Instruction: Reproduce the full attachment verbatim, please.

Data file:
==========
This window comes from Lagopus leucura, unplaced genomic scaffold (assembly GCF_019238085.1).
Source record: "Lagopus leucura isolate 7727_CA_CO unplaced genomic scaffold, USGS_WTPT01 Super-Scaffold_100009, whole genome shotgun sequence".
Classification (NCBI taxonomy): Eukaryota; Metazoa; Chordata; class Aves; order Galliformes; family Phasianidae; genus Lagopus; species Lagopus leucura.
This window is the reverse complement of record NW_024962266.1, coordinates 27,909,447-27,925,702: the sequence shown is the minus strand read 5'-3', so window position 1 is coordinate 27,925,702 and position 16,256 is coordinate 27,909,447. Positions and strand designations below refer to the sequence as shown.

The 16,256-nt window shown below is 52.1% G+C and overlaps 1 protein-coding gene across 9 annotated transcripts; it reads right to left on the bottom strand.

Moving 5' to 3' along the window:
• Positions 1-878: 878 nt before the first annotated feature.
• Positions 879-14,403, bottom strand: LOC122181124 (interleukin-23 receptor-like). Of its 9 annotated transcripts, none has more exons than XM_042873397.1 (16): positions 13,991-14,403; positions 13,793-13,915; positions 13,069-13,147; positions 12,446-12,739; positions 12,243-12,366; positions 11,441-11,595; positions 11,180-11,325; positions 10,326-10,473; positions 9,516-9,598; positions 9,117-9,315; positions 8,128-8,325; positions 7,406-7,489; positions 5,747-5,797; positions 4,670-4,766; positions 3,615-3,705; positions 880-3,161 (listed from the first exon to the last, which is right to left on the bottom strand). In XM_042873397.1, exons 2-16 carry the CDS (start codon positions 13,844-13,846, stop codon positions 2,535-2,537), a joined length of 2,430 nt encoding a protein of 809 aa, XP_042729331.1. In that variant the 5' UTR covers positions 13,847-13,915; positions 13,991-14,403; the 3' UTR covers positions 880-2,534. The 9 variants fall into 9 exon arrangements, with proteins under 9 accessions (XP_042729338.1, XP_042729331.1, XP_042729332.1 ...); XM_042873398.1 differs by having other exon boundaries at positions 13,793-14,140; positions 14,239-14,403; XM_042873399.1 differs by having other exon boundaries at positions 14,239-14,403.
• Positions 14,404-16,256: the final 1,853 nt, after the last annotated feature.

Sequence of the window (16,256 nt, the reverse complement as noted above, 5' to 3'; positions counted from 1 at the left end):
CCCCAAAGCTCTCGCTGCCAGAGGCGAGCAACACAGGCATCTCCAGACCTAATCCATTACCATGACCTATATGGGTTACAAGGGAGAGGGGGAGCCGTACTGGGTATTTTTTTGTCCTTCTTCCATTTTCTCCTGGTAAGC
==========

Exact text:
This window comes from Lagopus leucura, unplaced genomic scaffold (assembly GCF_019238085.1).
Source record: "Lagopus leucura isolate 7727_CA_CO unplaced genomic scaffold, USGS_WTPT01 Super-Scaffold_100009, whole genome shotgun sequence".
Classification (NCBI taxonomy): Eukaryota; Metazoa; Chordata; class Aves; order Galliformes; family Phasianidae; genus Lagopus; species Lagopus leucura.
This window is the reverse complement of record NW_024962266.1, coordinates 27,909,447-27,925,702: the sequence shown is the minus strand read 5'-3', so window position 1 is coordinate 27,925,702 and position 16,256 is coordinate 27,909,447. Positions and strand designations below refer to the sequence as shown.

The 16,256-nt window shown below is 52.1% G+C and overlaps 1 protein-coding gene across 9 annotated transcripts; it reads right to left on the bottom strand.

Moving 5' to 3' along the window:
• Positions 1-878: 878 nt before the first annotated feature.
• Positions 879-14,403, bottom strand: LOC122181124 (interleukin-23 receptor-like). Of its 9 annotated transcripts, none has more exons than XM_042873397.1 (16): positions 13,991-14,403; positions 13,793-13,915; positions 13,069-13,147; positions 12,446-12,739; positions 12,243-12,366; positions 11,441-11,595; positions 11,180-11,325; positions 10,326-10,473; positions 9,516-9,598; positions 9,117-9,315; positions 8,128-8,325; positions 7,406-7,489; positions 5,747-5,797; positions 4,670-4,766; positions 3,615-3,705; positions 880-3,161 (listed from the first exon to the last, which is right to left on the bottom strand). In XM_042873397.1, exons 2-16 carry the CDS (start codon positions 13,844-13,846, stop codon positions 2,535-2,537), a joined length of 2,430 nt encoding a protein of 809 aa, XP_042729331.1. In that variant the 5' UTR covers positions 13,847-13,915; positions 13,991-14,403; the 3' UTR covers positions 880-2,534. The 9 variants fall into 9 exon arrangements, with proteins under 9 accessions (XP_042729338.1, XP_042729331.1, XP_042729332.1 ...); XM_042873398.1 differs by having other exon boundaries at positions 13,793-14,140; positions 14,239-14,403; XM_042873399.1 differs by having other exon boundaries at positions 14,239-14,403.
• Positions 14,404-16,256: the final 1,853 nt, after the last annotated feature.

Sequence of the window (16,256 nt, the reverse complement as noted above, 5' to 3'; positions counted from 1 at the left end):
CCCCAAAGCTCTCGCTGCCAGAGGCGAGCAACACAGGCATCTCCAGACCTAATCCATTACCATGACCTATATGGGTTACAAGGGAGAGGGGGAGCCGTACTGGGTATTTTTTTGTCCTTCTTCCATTTTCTCCTGGTAAGC